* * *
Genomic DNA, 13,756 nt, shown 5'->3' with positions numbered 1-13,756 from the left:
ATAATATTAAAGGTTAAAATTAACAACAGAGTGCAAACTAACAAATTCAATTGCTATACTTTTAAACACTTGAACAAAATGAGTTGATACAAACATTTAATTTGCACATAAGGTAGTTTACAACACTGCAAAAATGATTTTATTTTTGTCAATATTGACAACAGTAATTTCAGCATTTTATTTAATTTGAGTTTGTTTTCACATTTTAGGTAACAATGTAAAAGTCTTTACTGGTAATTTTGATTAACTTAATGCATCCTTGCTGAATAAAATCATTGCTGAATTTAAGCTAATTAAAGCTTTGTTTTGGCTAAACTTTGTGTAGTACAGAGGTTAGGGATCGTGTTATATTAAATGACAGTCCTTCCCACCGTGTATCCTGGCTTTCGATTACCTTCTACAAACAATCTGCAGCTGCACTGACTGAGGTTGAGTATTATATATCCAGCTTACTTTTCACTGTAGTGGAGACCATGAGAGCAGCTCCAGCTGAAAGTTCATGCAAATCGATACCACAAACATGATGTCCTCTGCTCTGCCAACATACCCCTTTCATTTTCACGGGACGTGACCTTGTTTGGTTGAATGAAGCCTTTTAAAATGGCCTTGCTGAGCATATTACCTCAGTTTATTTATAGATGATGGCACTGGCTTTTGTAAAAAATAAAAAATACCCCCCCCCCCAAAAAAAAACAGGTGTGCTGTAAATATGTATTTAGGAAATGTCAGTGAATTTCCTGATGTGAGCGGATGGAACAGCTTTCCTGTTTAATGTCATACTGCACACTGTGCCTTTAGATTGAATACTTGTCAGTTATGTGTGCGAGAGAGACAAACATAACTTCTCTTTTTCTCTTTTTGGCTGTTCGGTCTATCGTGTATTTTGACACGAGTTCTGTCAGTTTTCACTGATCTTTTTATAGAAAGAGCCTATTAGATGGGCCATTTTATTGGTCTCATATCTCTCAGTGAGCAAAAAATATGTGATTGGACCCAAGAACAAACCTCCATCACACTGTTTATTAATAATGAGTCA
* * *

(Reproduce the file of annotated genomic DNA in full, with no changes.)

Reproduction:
Genomic DNA, 13,756 nt, shown 5'->3' with positions numbered 1-13,756 from the left:
ATAATATTAAAGGTTAAAATTAACAACAGAGTGCAAACTAACAAATTCAATTGCTATACTTTTAAACACTTGAACAAAATGAGTTGATACAAACATTTAATTTGCACATAAGGTAGTTTACAACACTGCAAAAATGATTTTATTTTTGTCAATATTGACAACAGTAATTTCAGCATTTTATTTAATTTGAGTTTGTTTTCACATTTTAGGTAACAATGTAAAAGTCTTTACTGGTAATTTTGATTAACTTAATGCATCCTTGCTGAATAAAATCATTGCTGAATTTAAGCTAATTAAAGCTTTGTTTTGGCTAAACTTTGTGTAGTACAGAGGTTAGGGATCGTGTTATATTAAATGACAGTCCTTCCCACCGTGTATCCTGGCTTTCGATTACCTTCTACAAACAATCTGCAGCTGCACTGACTGAGGTTGAGTATTATATATCCAGCTTACTTTTCACTGTAGTGGAGACCATGAGAGCAGCTCCAGCTGAAAGTTCATGCAAATCGATACCACAAACATGATGTCCTCTGCTCTGCCAACATACCCCTTTCATTTTCACGGGACGTGACCTTGTTTGGTTGAATGAAGCCTTTTAAAATGGCCTTGCTGAGCATATTACCTCAGTTTATTTATAGATGATGGCACTGGCTTTTGTAAAAAATAAAAAATACCCCCCCCCCCAAAAAAAAACAGGTGTGCTGTAAATATGTATTTAGGAAATGTCAGTGAATTTCCTGATGTGAGCGGATGGAACAGCTTTCCTGTTTAATGTCATACTGCACACTGTGCCTTTAGATTGAATACTTGTCAGTTATGTGTGCGAGAGAGACAAACATAACTTCTCTTTTTCTCTTTTTGGCTGTTCGGTCTATCGTGTATTTTGACACGAGTTCTGTCAGTTTTCACTGATCTTTTTATAGAAAGAGCCTATTAGATGGGCCATTTTATTGGTCTCATATCTCTCAGTGAGCAAAAAATATGTGATTGGACCCAAGAACAAACCTCCATCACACTGTTTATTAATAATGAGTCA